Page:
Last week, I ranted a bit about how I’m COMPLETELY over connection requests that are immediately followed by something like the following:
“Thanks for connecting!
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I like to connect people with my account manager! He can talk to you about your website and company and can see if we can help you and your website out in any way.
If you were interested shoot me your best email and phone number! If not no worries Thanks in advance!”
Many of you lamented that you are done with them too. So as promised, this week I proudly present… “How to Connect Like an Actual Human and Build a Genuine Audience on LinkedIn Instead of Coming Across as Lazy and Self-Absorbed.” (Ok, ok, it was a bit long so I shortened it to the final title above).
Let’s get right into the tactics, shall we?
Keep it simple, silly. Look, the reality is that as LinkedIn’s active user base grows, more and more of us are accessing the platform via our mobile devices. Here’s the thing about connecting on mobile…it only gives a short preview window for a message. If there’s no message, you just confirm or deny the request. Many of us are accustomed to just accepting requests with no messages attached because we were primed by Facebook and Instagram, two platforms that don’t allow a message in a request. So, just keep it simple. Don’t send a message at all when you first connect. Easy. The majority of people these days are openly accepting requests anyway (unless your profile looks super spammy) so you don’t have to worry about the message.
2. AFTER that, follow up with something thoughtful.
After you connect with someone, first take the time to look at their previous activity and profile. Comment on some of their posts you find to be particularly intriguing. Leaving thoughtful commentary on someone’s statuses will trigger a notification to them, so they will see your name and that you took time to engage, and it will stroke their ego. Everyone loves when their thoughts are validated. Use this to your advantage.
3. After you publicly engage with their content, THEN send them a message.
I’m going to highlight someone who did this to me recently. Jonathan Mahan connected with me a few weeks ago. He engaged with some of my content, then he sent me a video remarking how he found my post about how I’ve scaled my business on LinkedIn to be inspiring. I mean LOOK at the first screenshot of this video:
So, guess who got time on my calendar when I can’t even manage to schedule a dentist appointment for myself? Jonathan. He established “know, like, and trust” immediately.
4. Get creative with your message.
Super personable, and yeah, I’m not too proud to admit I found it incredibly flattering. Jonathan shared something personal with me (how he aspires to grow a business), built immediate rapport by being vulnerable, and was very candid—he said he shared this video using a tool that he sells and while he’d be happy to send me info if I ever wanted to create my own, more than anything he just wanted to remark on my content.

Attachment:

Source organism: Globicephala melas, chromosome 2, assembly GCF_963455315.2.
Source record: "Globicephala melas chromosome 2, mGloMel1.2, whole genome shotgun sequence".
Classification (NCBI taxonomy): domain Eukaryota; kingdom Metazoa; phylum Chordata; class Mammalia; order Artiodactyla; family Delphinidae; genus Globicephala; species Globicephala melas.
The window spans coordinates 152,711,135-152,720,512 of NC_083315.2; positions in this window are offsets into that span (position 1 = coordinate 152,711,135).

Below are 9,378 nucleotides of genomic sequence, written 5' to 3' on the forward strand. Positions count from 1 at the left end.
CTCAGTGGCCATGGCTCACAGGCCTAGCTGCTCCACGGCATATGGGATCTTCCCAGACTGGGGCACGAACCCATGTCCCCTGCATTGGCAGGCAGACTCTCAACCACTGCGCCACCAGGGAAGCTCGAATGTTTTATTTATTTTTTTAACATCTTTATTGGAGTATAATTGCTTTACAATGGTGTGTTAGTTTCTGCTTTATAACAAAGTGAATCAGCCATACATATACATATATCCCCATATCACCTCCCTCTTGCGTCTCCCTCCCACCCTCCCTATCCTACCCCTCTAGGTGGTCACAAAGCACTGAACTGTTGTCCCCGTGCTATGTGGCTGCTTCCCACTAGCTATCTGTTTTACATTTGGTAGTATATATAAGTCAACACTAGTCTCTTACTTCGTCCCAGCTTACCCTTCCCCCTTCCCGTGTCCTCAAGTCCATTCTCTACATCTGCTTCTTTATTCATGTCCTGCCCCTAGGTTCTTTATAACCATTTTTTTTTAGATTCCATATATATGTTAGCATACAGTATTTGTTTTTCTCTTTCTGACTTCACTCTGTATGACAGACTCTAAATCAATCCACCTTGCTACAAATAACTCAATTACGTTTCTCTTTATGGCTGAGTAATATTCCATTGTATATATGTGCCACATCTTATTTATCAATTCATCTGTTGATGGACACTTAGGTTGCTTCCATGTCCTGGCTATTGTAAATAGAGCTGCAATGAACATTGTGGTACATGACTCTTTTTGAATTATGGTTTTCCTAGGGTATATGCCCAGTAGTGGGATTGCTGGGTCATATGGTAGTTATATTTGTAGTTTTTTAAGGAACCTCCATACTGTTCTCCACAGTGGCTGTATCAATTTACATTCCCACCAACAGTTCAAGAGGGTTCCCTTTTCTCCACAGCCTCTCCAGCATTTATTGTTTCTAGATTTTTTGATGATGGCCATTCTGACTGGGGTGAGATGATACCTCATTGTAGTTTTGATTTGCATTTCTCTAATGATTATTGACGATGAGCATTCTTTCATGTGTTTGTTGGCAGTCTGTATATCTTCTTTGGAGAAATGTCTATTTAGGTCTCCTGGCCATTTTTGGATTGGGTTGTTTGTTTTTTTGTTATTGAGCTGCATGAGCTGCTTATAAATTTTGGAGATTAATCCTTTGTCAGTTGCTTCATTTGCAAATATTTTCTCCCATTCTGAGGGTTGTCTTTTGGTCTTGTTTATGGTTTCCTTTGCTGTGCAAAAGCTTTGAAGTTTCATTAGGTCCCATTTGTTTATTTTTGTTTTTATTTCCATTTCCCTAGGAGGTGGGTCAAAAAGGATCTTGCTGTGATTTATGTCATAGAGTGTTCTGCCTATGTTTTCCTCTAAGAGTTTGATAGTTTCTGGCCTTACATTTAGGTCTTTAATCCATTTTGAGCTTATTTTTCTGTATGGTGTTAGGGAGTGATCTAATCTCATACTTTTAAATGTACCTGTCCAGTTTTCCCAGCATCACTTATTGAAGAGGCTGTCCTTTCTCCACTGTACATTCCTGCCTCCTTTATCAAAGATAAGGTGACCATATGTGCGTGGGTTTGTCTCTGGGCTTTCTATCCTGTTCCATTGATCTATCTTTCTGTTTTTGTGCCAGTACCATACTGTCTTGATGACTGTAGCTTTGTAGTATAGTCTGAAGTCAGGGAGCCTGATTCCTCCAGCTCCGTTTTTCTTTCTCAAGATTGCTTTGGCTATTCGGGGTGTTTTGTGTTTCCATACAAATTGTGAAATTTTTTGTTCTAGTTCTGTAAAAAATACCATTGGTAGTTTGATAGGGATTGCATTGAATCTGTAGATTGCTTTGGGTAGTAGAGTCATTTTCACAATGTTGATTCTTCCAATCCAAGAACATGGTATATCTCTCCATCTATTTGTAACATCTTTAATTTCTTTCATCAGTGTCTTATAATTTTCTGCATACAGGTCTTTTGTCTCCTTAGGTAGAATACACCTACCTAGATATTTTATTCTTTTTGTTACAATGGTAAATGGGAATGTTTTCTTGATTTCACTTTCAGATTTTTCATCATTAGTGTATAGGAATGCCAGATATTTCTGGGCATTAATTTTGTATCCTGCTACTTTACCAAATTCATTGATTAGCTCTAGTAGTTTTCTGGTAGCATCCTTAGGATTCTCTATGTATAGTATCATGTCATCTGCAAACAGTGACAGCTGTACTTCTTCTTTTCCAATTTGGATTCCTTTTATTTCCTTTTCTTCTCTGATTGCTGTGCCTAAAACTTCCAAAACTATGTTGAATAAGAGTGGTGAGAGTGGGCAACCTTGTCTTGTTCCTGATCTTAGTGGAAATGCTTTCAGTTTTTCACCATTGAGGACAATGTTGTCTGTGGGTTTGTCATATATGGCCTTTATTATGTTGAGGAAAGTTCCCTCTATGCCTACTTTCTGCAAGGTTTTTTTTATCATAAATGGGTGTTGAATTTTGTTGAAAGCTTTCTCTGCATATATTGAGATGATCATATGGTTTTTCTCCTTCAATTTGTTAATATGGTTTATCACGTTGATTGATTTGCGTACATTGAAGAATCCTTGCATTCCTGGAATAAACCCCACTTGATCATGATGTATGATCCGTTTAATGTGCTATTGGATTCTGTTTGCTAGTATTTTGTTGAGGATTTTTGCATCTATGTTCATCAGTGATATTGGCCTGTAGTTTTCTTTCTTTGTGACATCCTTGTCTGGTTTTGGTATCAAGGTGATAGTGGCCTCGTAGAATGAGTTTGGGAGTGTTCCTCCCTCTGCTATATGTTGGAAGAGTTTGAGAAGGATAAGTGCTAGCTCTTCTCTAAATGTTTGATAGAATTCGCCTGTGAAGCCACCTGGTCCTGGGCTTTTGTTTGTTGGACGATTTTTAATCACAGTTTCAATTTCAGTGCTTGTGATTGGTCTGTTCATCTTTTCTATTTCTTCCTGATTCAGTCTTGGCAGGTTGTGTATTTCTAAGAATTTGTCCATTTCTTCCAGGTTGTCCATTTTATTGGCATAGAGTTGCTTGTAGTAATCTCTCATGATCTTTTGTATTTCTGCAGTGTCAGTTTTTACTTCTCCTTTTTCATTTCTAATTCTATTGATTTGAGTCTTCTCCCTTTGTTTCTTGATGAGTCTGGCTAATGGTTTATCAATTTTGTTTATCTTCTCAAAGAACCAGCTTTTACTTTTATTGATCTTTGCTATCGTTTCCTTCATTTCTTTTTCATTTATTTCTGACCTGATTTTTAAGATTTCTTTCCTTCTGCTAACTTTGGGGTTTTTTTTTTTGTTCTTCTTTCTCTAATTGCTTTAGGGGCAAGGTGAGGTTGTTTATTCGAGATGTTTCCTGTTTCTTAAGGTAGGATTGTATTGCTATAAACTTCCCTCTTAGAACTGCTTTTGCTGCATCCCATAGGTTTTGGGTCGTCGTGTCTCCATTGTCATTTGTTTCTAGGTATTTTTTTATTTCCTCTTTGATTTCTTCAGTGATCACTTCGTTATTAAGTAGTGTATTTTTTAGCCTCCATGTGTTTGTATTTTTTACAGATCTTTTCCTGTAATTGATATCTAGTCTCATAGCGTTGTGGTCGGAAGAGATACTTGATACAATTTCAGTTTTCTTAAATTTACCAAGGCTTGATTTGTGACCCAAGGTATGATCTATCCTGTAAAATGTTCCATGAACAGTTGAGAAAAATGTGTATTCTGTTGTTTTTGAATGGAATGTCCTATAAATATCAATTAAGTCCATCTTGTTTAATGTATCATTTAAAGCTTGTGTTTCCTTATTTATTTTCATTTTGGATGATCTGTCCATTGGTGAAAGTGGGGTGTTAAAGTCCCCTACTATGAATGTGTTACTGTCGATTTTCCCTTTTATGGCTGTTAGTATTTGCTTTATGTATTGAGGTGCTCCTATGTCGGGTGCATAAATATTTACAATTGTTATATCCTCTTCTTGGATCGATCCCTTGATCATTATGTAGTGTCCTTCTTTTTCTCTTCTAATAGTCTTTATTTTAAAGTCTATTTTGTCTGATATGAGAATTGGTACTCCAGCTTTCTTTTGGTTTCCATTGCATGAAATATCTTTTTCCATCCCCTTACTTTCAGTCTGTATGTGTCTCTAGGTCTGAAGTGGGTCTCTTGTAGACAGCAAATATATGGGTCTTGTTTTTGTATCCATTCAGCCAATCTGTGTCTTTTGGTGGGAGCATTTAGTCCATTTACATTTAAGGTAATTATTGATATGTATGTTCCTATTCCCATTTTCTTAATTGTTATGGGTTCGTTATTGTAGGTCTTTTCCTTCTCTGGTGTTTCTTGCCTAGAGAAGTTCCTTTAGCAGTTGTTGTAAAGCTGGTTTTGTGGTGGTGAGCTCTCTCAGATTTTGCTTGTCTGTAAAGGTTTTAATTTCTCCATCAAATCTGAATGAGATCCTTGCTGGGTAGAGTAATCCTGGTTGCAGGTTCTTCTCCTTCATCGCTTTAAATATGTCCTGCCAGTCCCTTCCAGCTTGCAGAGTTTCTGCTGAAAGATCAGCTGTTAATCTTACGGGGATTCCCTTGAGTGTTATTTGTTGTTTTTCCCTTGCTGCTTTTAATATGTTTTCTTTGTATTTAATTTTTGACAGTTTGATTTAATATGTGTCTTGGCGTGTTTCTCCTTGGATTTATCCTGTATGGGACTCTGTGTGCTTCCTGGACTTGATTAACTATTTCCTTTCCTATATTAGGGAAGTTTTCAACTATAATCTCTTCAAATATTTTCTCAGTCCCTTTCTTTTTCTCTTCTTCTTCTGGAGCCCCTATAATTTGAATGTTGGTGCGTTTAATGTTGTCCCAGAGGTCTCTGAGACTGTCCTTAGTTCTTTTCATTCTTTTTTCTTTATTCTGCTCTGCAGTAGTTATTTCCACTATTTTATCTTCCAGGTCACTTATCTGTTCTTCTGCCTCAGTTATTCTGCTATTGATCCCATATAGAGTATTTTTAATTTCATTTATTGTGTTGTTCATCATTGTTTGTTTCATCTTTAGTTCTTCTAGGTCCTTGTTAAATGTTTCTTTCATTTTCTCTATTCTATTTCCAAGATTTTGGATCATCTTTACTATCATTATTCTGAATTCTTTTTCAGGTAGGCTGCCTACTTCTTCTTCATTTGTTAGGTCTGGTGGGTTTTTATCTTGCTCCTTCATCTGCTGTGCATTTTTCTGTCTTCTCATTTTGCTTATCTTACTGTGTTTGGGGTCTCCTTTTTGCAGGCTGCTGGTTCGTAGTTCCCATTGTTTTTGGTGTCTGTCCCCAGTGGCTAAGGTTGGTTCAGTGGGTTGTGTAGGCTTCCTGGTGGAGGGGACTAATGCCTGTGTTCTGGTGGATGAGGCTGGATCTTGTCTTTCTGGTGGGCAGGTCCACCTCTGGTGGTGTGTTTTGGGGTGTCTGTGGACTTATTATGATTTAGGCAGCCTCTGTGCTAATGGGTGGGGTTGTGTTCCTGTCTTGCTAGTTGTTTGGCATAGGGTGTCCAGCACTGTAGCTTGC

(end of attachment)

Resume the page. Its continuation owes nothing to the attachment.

Sending a “freemium” offering in a direct message used to be the way to lead with value. Example, “Hey Kait, we just connected, and I wanted to send you an e-book about how to scale your consulting business completely free.” Problem is this tactic is now commonplace and pretty transparent. Get creative instead. I liked Jonathan’s video. I got a feel for his personality and it wasn’t creepy at all (it’s true, fellas, us ladies always have the creep radar up when looking at messages on LinkedIn—you’d be surprised how many inappropriate ones we receive).
Don’t want to make a video? That’s easy, if you’re a graphic designer, maybe you send an image like the one shown below. When paired with a genuine statement like:
“Hey Kait, excited to be connected– I really enjoy your content. Graphic design is my passion, so I wanted to shoot you the graphic below saying thanks for accepting my request. I look forward to seeing more of your content in the feed. If you ever need any support, I’d be happy to help.”
5. Be honest about where you’re at.
If you do feel absolutely compelled to send a message on the first connection request, I would just send something short and sweet like the below:
“Hey Kait, I’m really working to build my LinkedIn network with people I find inspiring. Looking at your experience and content, you’re certainly one of those people. Hope we can connect.”
This works for a variety of reasons. Again, and I can’t underscore this enough if you couldn’t tell by my examples, flattery will get you everywhere. We are all just out here doing our best, it’s nice to be validated. Second, this message signals honesty and humility and appeals to our innate human desire to help people. Of course, I’ll join your network if you’re looking to grow it—who wouldn’t want to help you do that?
All in all, my biggest takeaways for you when connecting are:
- Be genuine. If you’re connecting with someone to grow your network, just say that in a kind way.
- Differentiate yourself. Whether it’s video, photo, a voice memo, whatever, know that you have about 2 seconds to make a great impression. Use a pattern disruptor to mark yourself as distinct from the litany of boring, spammy message in their inbox.
- Start with public praise or dialogue (via comments) then move into a personal message.
I’m curious to see what approach you find effective? How are you connecting with people? Do you have examples like Jonathan’s where you think someone did a really good job? Shoot me a direct message or comment below!